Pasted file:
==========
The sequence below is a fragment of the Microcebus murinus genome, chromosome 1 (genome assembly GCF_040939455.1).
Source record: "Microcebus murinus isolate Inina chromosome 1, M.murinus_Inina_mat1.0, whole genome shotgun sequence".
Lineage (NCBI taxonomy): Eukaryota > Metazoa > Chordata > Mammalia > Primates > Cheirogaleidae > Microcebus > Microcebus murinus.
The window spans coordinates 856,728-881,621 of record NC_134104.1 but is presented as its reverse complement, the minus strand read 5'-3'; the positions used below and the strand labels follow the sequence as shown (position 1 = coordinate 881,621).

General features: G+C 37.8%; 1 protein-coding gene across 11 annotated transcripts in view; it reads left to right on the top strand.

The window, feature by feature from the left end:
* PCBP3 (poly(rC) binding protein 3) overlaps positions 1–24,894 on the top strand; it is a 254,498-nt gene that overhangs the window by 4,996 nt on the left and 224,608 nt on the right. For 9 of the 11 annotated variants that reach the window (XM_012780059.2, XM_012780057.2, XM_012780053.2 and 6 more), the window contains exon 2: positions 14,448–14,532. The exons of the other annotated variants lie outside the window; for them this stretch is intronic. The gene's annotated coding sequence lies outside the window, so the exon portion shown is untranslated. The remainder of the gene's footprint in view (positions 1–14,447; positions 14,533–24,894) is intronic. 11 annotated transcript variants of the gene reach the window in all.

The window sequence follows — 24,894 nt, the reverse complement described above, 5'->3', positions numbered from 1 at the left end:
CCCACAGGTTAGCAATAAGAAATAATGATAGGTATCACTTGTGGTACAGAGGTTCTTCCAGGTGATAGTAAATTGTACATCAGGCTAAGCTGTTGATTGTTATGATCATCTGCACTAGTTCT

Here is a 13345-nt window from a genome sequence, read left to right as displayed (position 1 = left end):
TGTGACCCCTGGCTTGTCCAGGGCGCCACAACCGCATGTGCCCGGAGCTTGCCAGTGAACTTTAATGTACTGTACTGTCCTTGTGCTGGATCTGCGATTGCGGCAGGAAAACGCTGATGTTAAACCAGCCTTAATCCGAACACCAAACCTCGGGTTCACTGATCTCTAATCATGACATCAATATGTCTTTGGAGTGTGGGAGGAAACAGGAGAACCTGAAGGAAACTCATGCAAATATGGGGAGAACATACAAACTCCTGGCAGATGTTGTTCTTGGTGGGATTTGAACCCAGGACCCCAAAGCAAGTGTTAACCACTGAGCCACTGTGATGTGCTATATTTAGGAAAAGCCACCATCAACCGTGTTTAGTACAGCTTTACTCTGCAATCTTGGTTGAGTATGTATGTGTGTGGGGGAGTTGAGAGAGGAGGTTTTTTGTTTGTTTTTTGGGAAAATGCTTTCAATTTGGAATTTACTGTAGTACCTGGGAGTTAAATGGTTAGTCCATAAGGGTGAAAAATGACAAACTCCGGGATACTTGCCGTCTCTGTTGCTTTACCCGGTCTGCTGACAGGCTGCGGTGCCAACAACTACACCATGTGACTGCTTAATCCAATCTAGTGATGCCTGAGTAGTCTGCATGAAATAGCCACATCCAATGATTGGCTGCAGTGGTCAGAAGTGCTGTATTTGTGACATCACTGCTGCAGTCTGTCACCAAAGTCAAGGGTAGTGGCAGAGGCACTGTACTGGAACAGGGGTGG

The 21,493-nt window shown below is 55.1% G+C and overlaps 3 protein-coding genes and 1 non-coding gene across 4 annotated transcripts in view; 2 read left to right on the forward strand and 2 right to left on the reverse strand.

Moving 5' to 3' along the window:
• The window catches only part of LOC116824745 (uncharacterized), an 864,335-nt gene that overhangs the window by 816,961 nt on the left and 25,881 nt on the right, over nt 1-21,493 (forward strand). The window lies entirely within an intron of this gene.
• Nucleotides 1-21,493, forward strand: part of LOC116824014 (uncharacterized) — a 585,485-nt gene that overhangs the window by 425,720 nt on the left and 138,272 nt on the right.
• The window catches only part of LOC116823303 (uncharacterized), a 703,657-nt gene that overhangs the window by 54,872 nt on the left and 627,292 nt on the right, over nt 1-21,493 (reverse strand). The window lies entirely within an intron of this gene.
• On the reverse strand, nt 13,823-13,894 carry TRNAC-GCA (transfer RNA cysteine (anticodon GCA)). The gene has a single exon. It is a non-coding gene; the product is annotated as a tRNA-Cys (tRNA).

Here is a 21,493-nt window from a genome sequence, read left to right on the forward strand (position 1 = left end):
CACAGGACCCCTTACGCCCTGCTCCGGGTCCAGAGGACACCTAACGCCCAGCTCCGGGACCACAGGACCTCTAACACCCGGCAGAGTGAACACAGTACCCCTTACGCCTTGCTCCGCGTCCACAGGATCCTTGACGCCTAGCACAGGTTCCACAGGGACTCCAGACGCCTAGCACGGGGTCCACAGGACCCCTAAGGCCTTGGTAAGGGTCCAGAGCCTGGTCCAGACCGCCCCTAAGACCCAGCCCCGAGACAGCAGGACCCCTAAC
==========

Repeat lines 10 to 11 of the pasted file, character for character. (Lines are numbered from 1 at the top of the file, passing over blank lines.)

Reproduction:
Here is a 13345-nt window from a genome sequence, read left to right as displayed (position 1 = left end):
TGTGACCCCTGGCTTGTCCAGGGCGCCACAACCGCATGTGCCCGGAGCTTGCCAGTGAACTTTAATGTACTGTACTGTCCTTGTGCTGGATCTGCGATTGCGGCAGGAAAACGCTGATGTTAAACCAGCCTTAATCCGAACACCAAACCTCGGGTTCACTGATCTCTAATCATGACATCAATATGTCTTTGGAGTGTGGGAGGAAACAGGAGAACCTGAAGGAAACTCATGCAAATATGGGGAGAACATACAAACTCCTGGCAGATGTTGTTCTTGGTGGGATTTGAACCCAGGACCCCAAAGCAAGTGTTAACCACTGAGCCACTGTGATGTGCTATATTTAGGAAAAGCCACCATCAACCGTGTTTAGTACAGCTTTACTCTGCAATCTTGGTTGAGTATGTATGTGTGTGGGGGAGTTGAGAGAGGAGGTTTTTTGTTTGTTTTTTGGGAAAATGCTTTCAATTTGGAATTTACTGTAGTACCTGGGAGTTAAATGGTTAGTCCATAAGGGTGAAAAATGACAAACTCCGGGATACTTGCCGTCTCTGTTGCTTTACCCGGTCTGCTGACAGGCTGCGGTGCCAACAACTACACCATGTGACTGCTTAATCCAATCTAGTGATGCCTGAGTAGTCTGCATGAAATAGCCACATCCAATGATTGGCTGCAGTGGTCAGAAGTGCTGTATTTGTGACATCACTGCTGCAGTCTGTCACCAAAGTCAAGGGTAGTGGCAGAGGCACTGTACTGGAACAGGGGTGG